Iceland-Brdr-FB-7The scarcity of people was especially noticeable at the Thingvellr NP.  This place is the central gathering place for major national events: such as flag hoisting for the National Day – the Icelandic equivalent of Red Fort in India or the National Mall in Washington DC. And it was empty. For miles around the park, there were hardly any sign of habitation. No shops. No vendors selling candy or cheesy souviners.  No signs of nearby human life except the few tourists walking about.  Although Thingvellr has historic importance to the people of Iceland (several major historic events that defined the creation of Iceland took place here), the fact that put this place on our must-see list was the fact that this is the site of a continental divide—the place where the two tectonic plates of Europe and North America meet.  And we could actually walk in between these two plates – a very surreal experience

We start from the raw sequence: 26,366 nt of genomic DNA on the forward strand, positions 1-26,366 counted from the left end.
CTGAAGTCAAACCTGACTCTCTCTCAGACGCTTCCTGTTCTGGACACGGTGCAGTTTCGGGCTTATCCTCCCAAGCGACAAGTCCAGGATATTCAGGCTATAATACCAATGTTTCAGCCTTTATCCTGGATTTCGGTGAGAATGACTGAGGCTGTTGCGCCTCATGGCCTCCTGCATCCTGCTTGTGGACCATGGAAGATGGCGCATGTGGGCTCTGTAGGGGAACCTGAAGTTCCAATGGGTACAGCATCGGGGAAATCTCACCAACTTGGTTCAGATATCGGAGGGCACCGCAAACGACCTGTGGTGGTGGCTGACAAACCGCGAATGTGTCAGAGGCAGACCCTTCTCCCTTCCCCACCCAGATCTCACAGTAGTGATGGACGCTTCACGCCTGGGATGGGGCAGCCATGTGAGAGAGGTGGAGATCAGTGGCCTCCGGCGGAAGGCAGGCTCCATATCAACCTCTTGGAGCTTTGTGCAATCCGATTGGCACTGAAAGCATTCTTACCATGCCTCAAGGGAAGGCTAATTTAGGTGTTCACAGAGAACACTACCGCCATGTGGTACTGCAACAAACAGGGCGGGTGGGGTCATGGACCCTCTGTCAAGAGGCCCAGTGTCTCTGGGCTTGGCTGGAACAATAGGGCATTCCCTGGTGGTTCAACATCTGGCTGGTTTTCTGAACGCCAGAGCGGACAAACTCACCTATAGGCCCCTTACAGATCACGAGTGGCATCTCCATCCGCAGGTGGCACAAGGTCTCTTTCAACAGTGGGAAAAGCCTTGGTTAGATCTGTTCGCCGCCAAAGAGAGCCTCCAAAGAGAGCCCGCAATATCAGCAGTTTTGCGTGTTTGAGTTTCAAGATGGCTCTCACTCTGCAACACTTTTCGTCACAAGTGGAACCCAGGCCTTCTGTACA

The next stop on our tour was the waterfalls of Gullifoss. Gullifoss, Thingvellr and Geysir make up Iceland’s golden triangle : most visited tourist destinations.  Gullifoss is a twoIceland-Brdr-FB-15 layer waterfall and was quite beautiful with twin rainbows over the cascading water.  After viewing Gullifoss and having the much recommended lamb stew from the rest area (warm stew on a rainy day– can’t beat that!), we set out to visit the geothermal area of Geysir. This place is the first recorded mention of the geysers and the very word is derived from this place. While the main Geysir doesn’t erupt any more, the Stokker Geysir entertained us by erupting every 3-4 minutes.